Business case route questioned for proposed lagoon
A concerned Douglas Shire ratepayer says although a water recreation feature is badly needed, Council should re-work and downsize the concept before going down the path of the business case.
Mike D’Arcy, of D'Arcy of Daintree 4WD Tours, said it seems highly unlikely that the proposed lagoon concept, in its present form, would meet State Government capital funding requirements and for this reason the path of the business case should be re-visited.
“Council has applied for a State grant of $300,000 for a business case designed to fully analyse costs and benefits, and based largely around additional tourist visitation benefits.
“If granted, it is taxpayer money, but would also involve considerable Council staff resources to support its analysis,” said Mr D’Arcy.
In their response, Douglas Shire Council said in October this year, it lodged an application for a State Government grant to complete the business case.
“The outcome of that application will be known in January 2020,” it said in a statement to Newsport.
It added: “More than 130 people attended the various community engagement sessions held with landscape designer Phillip Johnson and Douglas Shire Council staff last week.
“Council has since published a list of Frequently Asked Questions on the lagoon project page and is inviting further comments/questions about the project there.”
Mr D’Arcy also expressed a number of concerns about the proposed lagoon with its initial development plans around the Surf Life Saving Club.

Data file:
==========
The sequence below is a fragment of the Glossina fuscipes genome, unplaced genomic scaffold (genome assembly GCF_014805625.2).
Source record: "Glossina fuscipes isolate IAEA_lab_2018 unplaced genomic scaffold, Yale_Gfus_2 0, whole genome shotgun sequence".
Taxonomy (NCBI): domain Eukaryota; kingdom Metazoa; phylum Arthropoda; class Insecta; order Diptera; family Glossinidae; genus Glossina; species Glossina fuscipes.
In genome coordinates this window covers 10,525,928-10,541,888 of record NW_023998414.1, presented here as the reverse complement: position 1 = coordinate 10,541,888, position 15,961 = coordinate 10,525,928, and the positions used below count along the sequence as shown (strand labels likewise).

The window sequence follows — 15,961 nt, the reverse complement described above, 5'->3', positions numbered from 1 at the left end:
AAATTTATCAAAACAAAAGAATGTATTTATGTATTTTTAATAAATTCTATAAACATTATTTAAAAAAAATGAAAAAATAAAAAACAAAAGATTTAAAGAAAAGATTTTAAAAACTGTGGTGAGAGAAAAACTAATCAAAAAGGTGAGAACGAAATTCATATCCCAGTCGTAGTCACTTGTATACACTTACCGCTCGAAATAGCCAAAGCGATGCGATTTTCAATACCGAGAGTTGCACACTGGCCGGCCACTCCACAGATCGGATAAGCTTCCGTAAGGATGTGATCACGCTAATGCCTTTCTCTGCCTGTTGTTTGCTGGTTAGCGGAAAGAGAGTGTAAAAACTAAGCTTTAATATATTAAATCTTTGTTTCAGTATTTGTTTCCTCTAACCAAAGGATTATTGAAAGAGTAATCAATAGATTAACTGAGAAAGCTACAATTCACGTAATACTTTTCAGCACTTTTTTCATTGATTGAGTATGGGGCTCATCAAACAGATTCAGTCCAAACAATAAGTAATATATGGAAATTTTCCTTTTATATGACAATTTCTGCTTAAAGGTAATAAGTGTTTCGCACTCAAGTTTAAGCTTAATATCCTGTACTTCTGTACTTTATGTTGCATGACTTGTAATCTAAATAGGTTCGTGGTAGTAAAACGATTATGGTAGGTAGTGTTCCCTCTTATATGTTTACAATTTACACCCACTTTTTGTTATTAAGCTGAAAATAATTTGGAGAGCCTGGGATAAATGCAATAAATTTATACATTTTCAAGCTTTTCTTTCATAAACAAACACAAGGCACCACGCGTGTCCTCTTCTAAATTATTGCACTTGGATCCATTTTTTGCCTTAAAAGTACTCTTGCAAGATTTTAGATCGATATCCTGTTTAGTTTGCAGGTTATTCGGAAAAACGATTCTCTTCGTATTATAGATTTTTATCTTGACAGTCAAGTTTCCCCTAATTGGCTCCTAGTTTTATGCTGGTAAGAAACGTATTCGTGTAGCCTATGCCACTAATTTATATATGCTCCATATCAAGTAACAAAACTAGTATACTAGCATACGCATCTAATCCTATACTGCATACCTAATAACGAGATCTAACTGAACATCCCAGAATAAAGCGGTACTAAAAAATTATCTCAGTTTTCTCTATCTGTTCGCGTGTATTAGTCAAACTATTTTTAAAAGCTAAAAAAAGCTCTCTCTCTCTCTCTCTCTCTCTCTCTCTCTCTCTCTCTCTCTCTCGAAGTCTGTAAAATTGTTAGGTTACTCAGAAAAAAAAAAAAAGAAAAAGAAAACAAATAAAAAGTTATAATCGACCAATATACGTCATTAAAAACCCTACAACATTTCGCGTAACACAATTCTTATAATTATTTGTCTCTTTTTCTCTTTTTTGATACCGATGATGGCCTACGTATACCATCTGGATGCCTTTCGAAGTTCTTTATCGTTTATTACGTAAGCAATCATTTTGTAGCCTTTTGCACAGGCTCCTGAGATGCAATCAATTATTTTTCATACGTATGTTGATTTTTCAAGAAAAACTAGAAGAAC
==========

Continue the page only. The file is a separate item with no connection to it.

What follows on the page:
“The Johnson concept is free to the public and uses no chemicals. But does it have the WOW factor?
“The waterfall, rocks and natural elements are exciting, but the lagoon looks inwards and the view to Four Mile Beach is a window, compared with the panorama of the original 2013 Wharf waterfront precinct infinity pool concept. This different location and concept will have a major negative on the project’s viability,” he said.
Mr D'Arcy, who has considerable experience in national programs including funding sport and recreational facilities, said a major concern is the likely operational and maintenance costs.
“The tropical conditions, waterfalls, rock and natural shapes are all appealing features; yet they pose a level of risk with abnormally high staff (eg lifeguards, security), water treatment and insurance costs. These could easily add up to over $1million per year.”
Mr D’Arcy views this as a pioneering proposal, and says there’s no easy comparison with previous projects.
“At a possible capital cost of $15-20 million, DSC would be required to find at least a few million dollars to add to the State and Federal funding in addition to annual operational costs of $1 million or more,” he said.
He uses the Yeppoon Lagoon, which falls under the Livingstone Shire Council, as an example when it comes to cost.
The Yeppoon Lagoon is the jewel in the crown of the Yeppoon foreshore precinct. The 2500 square-metre resort style lagoon pool is located right on the beach front and includes a shallow children’s play area, an informal lap swimming area and a swim-up infinity edge with stunning views over the Keppel Islands.
“The Yeppoon Lagoon opened in 2018 at a cost of $18 million, which was part of a $53 million precinct development. Funding was shared as follows: Council: $14 million; State Government: $29 million; Federal Government: $10 million.
“How much could our shire contribute to the Port Douglas Lagoon? Livingstone Shire has three times the DSC Budget ($135 m vs $45 million) and three times the population of Douglas (37,000 vs 11,000).
Livingstone’s rates income is $73 million, compared to $35 million.
“We pay rates of around $3,000 per capita, compared with $2,000 for Livingstone, so any further increase in rates will be unpalatable to the community.”
Mr D’Arcy says Livingstone Council borrowed $80 million; whereas our latest 2019/20 budget shows zero borrowing. He questions how much should we go into debt?
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